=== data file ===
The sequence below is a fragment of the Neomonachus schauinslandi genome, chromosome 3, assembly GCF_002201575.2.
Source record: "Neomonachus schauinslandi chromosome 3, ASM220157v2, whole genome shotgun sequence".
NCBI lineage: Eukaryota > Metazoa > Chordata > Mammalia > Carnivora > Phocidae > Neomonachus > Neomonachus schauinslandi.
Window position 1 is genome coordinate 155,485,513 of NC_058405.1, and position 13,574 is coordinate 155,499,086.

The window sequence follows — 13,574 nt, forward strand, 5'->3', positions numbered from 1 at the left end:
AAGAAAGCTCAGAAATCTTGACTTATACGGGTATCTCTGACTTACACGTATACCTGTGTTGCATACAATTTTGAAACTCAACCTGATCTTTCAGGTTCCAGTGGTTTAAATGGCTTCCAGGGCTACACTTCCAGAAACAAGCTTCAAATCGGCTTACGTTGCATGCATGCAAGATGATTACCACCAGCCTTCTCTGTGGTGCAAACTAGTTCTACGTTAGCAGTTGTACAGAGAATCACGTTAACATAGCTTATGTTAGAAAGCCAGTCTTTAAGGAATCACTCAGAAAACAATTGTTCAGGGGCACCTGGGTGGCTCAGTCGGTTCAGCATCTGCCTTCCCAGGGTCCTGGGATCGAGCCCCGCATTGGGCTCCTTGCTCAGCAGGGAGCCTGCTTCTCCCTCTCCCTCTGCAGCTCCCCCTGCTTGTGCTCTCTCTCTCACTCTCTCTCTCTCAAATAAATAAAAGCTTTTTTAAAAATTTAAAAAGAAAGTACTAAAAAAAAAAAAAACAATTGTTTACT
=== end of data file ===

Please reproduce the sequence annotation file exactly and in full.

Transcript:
The sequence below is a fragment of the Neomonachus schauinslandi genome, chromosome 3, assembly GCF_002201575.2.
Source record: "Neomonachus schauinslandi chromosome 3, ASM220157v2, whole genome shotgun sequence".
NCBI lineage: Eukaryota > Metazoa > Chordata > Mammalia > Carnivora > Phocidae > Neomonachus > Neomonachus schauinslandi.
Window position 1 is genome coordinate 155,485,513 of NC_058405.1, and position 13,574 is coordinate 155,499,086.

The window sequence follows — 13,574 nt, forward strand, 5'->3', positions numbered from 1 at the left end:
AAGAAAGCTCAGAAATCTTGACTTATACGGGTATCTCTGACTTACACGTATACCTGTGTTGCATACAATTTTGAAACTCAACCTGATCTTTCAGGTTCCAGTGGTTTAAATGGCTTCCAGGGCTACACTTCCAGAAACAAGCTTCAAATCGGCTTACGTTGCATGCATGCAAGATGATTACCACCAGCCTTCTCTGTGGTGCAAACTAGTTCTACGTTAGCAGTTGTACAGAGAATCACGTTAACATAGCTTATGTTAGAAAGCCAGTCTTTAAGGAATCACTCAGAAAACAATTGTTCAGGGGCACCTGGGTGGCTCAGTCGGTTCAGCATCTGCCTTCCCAGGGTCCTGGGATCGAGCCCCGCATTGGGCTCCTTGCTCAGCAGGGAGCCTGCTTCTCCCTCTCCCTCTGCAGCTCCCCCTGCTTGTGCTCTCTCTCTCACTCTCTCTCTCTCAAATAAATAAAAGCTTTTTTAAAAATTTAAAAAGAAAGTACTAAAAAAAAAAAAAACAATTGTTTACT